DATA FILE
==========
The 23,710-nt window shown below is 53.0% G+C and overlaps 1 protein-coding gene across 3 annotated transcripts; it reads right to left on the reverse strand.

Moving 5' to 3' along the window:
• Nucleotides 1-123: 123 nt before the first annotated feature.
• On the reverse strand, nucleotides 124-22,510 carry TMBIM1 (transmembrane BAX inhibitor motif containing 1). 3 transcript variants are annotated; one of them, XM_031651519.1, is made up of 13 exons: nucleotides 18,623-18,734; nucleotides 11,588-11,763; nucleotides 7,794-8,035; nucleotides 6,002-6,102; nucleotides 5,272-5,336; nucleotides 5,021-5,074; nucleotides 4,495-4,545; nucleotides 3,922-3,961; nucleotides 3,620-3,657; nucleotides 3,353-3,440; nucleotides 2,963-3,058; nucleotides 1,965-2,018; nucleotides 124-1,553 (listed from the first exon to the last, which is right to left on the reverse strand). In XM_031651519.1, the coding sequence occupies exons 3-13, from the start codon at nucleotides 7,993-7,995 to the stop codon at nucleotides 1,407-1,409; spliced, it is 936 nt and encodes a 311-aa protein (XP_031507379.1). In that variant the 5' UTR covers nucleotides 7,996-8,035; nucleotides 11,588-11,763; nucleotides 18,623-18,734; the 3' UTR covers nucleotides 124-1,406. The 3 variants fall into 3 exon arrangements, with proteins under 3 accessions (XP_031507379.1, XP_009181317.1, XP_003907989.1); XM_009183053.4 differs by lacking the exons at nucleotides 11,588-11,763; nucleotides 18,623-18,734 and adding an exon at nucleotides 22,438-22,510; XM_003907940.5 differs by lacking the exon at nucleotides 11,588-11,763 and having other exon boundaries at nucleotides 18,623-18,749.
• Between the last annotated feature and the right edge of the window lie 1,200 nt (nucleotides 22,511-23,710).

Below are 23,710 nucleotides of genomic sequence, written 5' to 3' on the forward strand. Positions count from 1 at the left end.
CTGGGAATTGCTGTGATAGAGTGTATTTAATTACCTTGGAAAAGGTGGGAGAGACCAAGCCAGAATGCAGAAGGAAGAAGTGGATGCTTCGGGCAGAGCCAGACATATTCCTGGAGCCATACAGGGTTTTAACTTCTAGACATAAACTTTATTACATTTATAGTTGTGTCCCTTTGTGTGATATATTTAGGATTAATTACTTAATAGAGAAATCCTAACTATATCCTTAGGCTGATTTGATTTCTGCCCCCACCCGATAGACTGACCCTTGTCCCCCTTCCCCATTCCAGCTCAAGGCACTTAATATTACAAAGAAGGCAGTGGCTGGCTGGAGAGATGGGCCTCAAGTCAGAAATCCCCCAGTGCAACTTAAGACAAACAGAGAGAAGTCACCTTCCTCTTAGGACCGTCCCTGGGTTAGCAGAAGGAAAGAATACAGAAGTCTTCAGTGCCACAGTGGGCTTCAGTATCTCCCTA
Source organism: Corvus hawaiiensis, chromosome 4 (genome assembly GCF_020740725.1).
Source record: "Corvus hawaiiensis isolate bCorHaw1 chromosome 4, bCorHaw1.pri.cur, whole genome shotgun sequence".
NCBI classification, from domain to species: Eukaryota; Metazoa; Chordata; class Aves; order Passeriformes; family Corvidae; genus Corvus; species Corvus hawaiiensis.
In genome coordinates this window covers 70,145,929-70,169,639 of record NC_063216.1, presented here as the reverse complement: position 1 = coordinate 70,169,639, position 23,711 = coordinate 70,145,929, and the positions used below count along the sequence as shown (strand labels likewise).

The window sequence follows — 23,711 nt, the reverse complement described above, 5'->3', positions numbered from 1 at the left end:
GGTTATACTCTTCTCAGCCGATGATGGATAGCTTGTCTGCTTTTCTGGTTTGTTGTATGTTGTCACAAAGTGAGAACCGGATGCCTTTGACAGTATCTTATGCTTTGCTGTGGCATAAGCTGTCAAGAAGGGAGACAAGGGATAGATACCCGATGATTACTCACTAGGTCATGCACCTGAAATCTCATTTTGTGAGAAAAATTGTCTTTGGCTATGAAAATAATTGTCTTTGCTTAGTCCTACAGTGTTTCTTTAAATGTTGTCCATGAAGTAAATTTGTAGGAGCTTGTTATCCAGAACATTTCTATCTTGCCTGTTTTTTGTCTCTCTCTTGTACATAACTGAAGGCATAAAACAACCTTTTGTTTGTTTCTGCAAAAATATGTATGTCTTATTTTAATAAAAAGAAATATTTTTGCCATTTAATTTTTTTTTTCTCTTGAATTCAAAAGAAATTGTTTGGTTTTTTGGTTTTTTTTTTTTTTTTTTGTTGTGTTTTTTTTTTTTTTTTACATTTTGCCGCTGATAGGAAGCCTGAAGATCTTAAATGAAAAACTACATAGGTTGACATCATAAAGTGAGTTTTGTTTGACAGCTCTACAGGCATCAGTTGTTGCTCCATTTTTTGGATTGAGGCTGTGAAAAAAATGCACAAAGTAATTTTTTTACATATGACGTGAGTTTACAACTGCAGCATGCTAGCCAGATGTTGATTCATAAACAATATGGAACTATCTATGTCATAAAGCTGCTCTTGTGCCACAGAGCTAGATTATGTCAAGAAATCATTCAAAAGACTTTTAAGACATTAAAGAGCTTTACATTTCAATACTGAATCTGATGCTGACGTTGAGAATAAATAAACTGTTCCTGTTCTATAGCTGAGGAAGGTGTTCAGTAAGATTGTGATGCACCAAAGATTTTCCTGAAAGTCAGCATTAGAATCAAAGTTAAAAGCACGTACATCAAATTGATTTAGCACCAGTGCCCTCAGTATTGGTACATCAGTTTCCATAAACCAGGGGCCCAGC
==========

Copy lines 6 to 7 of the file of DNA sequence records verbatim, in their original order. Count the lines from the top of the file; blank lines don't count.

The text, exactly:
Below are 23,710 nucleotides of genomic sequence, written 5' to 3' on the forward strand. Positions count from 1 at the left end.
CTGGGAATTGCTGTGATAGAGTGTATTTAATTACCTTGGAAAAGGTGGGAGAGACCAAGCCAGAATGCAGAAGGAAGAAGTGGATGCTTCGGGCAGAGCCAGACATATTCCTGGAGCCATACAGGGTTTTAACTTCTAGACATAAACTTTATTACATTTATAGTTGTGTCCCTTTGTGTGATATATTTAGGATTAATTACTTAATAGAGAAATCCTAACTATATCCTTAGGCTGATTTGATTTCTGCCCCCACCCGATAGACTGACCCTTGTCCCCCTTCCCCATTCCAGCTCAAGGCACTTAATATTACAAAGAAGGCAGTGGCTGGCTGGAGAGATGGGCCTCAAGTCAGAAATCCCCCAGTGCAACTTAAGACAAACAGAGAGAAGTCACCTTCCTCTTAGGACCGTCCCTGGGTTAGCAGAAGGAAAGAATACAGAAGTCTTCAGTGCCACAGTGGGCTTCAGTATCTCCCTA